[W]hat everyone has in them, these days, is not a novel but a memoir.Martin Amis, Experience (2000, 6)
Perhaps everyone has a memoir in them. But can everyone get it out? A memoir requires memory and experience. It also requires writing. Those who are known for their writing thus seem qualified for the genre. They provide the subject of the present chapter: the recent history of the literary memoir. That term can be understood in terms both of provenance (the memoir of the writer, the person from the world of literature) and of form (the memoir as literary art). A working assumption is that the two senses connect: the practising, and practised, writer is the most likely to produce a memoir that might be deemed literature.
But the literary memoir also raises an immediate paradox. Writers may be the best qualified to write memoir, but they may also be among the last people who should write it, as their lives have been composed primarily of writing. Henry James thematised this very duality in the uncanny story ‘The Private Life’ (1891), where a writer needs one self to live and another to write. In modern autobiography, this corresponds to the actual practice of ghostwriting. The self who has experienced but cannot write can be voiced through the conduit of the self who has not had the experiences, but has the craft to convey them.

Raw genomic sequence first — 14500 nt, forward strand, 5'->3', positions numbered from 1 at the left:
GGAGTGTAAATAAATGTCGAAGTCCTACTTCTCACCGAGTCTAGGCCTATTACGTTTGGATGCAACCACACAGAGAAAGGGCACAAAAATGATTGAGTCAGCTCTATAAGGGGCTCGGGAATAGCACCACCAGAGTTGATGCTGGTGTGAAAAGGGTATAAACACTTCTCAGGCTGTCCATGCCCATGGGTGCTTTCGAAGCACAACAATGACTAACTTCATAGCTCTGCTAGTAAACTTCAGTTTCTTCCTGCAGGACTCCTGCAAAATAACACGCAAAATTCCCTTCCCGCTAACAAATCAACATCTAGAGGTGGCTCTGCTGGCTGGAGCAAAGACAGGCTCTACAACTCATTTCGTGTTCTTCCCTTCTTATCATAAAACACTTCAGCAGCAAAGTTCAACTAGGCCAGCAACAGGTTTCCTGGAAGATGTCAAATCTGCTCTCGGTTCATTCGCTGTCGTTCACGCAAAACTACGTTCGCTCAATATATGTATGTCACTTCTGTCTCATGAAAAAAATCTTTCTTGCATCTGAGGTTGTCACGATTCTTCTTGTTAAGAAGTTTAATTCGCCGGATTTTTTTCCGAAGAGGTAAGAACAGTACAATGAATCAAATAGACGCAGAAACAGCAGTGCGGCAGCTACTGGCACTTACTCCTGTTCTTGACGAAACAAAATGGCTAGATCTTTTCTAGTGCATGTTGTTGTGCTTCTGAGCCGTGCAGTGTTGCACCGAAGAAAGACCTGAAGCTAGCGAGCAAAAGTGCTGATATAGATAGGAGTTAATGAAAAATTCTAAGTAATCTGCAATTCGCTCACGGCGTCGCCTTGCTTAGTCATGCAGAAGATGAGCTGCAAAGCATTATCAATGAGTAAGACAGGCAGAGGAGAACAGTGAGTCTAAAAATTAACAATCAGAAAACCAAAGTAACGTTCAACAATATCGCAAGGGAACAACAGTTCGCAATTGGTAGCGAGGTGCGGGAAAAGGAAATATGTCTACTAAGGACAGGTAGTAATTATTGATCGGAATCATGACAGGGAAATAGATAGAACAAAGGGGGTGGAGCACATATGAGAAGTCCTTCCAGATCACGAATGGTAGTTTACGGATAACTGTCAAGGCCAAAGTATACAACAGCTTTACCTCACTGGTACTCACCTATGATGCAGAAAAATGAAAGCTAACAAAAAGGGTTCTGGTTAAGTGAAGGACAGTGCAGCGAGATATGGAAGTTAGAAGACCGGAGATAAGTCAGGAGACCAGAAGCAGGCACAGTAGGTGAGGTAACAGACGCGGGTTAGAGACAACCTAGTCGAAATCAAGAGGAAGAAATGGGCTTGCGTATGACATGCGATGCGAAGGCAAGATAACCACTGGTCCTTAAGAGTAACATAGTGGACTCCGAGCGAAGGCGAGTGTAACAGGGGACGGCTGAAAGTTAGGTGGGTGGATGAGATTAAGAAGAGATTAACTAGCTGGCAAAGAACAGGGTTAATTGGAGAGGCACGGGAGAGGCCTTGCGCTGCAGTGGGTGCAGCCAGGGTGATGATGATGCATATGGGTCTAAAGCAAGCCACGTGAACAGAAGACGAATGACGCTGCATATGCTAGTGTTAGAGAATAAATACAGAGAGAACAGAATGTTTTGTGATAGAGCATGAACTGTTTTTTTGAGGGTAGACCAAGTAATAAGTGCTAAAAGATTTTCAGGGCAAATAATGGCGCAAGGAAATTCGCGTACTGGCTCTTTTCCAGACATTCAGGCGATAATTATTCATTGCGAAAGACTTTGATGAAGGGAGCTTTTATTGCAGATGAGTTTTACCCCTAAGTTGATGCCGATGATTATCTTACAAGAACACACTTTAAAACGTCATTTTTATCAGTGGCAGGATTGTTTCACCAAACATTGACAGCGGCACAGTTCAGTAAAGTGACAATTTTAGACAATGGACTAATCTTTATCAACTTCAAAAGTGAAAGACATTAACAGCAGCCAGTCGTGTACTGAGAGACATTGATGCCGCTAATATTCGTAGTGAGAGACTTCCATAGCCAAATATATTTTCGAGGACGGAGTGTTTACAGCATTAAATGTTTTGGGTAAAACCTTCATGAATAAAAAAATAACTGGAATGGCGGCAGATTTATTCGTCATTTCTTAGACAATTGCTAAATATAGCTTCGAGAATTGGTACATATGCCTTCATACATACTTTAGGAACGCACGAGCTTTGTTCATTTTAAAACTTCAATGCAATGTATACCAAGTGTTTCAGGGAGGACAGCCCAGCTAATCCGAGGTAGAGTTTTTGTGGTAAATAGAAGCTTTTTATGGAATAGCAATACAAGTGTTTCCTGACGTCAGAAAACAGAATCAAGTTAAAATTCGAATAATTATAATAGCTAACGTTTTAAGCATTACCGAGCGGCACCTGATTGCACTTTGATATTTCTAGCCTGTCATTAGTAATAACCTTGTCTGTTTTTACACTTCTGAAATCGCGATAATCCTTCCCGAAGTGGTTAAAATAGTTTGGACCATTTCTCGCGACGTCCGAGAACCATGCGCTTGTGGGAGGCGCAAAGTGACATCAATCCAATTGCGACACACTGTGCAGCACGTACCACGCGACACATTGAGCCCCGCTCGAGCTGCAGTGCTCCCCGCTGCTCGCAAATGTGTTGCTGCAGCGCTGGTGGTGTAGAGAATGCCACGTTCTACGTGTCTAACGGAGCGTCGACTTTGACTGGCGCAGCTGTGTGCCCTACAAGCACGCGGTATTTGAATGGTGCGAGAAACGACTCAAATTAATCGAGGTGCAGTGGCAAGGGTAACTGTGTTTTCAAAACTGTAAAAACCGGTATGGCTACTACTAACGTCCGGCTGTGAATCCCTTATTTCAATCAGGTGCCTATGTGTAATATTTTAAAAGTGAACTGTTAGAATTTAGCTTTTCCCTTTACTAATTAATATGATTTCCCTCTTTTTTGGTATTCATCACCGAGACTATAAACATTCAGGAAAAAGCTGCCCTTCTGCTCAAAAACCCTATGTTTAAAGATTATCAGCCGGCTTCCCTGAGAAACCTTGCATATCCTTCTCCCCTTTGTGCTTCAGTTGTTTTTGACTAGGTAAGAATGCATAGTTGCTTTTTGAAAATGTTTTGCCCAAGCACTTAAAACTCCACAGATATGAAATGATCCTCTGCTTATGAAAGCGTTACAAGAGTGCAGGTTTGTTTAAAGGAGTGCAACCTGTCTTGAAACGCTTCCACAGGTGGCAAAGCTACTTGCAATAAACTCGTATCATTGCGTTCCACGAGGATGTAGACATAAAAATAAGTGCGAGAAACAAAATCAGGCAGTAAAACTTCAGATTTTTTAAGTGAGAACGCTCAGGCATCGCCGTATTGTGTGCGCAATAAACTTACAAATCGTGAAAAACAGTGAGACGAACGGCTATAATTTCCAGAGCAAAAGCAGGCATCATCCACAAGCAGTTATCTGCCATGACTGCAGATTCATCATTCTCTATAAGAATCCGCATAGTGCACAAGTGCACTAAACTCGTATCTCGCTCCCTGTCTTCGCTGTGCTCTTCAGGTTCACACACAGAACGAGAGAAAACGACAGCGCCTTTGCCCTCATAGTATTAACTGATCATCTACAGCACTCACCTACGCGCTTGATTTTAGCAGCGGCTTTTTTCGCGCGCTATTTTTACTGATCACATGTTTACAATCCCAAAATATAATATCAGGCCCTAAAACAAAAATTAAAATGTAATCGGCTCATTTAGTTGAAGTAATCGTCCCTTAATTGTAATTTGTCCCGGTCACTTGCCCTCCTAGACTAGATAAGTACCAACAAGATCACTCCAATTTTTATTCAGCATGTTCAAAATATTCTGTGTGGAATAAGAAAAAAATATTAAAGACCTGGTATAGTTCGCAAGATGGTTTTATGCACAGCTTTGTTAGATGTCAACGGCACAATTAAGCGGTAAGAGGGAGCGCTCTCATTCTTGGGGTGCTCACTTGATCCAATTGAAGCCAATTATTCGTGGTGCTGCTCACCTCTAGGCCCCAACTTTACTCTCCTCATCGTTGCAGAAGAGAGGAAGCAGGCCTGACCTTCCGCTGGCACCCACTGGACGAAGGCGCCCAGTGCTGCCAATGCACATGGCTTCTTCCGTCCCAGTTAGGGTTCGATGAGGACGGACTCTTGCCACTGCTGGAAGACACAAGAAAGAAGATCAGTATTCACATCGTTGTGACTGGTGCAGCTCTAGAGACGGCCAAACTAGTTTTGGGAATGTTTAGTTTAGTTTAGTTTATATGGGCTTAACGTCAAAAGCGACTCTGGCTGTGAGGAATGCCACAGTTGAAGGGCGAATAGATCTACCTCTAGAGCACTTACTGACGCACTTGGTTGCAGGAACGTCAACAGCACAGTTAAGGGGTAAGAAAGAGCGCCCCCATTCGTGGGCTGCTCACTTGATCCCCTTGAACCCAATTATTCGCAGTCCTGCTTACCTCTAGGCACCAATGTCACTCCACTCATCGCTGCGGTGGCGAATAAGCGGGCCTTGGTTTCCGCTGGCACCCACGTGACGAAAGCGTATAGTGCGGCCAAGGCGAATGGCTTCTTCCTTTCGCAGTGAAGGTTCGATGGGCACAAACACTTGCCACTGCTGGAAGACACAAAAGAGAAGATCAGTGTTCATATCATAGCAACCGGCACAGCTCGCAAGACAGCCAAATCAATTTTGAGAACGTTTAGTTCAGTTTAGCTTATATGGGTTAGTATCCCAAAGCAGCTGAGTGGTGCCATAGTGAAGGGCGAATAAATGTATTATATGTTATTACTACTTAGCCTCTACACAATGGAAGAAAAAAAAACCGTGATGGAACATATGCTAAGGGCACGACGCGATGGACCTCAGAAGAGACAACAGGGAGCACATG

Some writers resolve this issue through having specific, exceptional bouts of experience which are worth recounting. Exemplary here is Salman Rushdie, whose Joseph Anton (2012) centres on his uniquely dramatic experience of hiding from assassins. More common is the production of a memoir that centres heavily on the early years before the writer truly became a writer: years that may be formative and are also, in effect, pre-literary. Thus the first half of J. G. Ballard's Miracles of Life (2008) is devoted to his upbringing in Shanghai, and John McGahern's Memoir (2005) is largely ‘the story of my upbringing, the people who brought me up, my parents and those around them, in their time and landscape’ (McGahern 2005, 260). More specifically, a memoir may explore a particular trouble in the writer's past or family.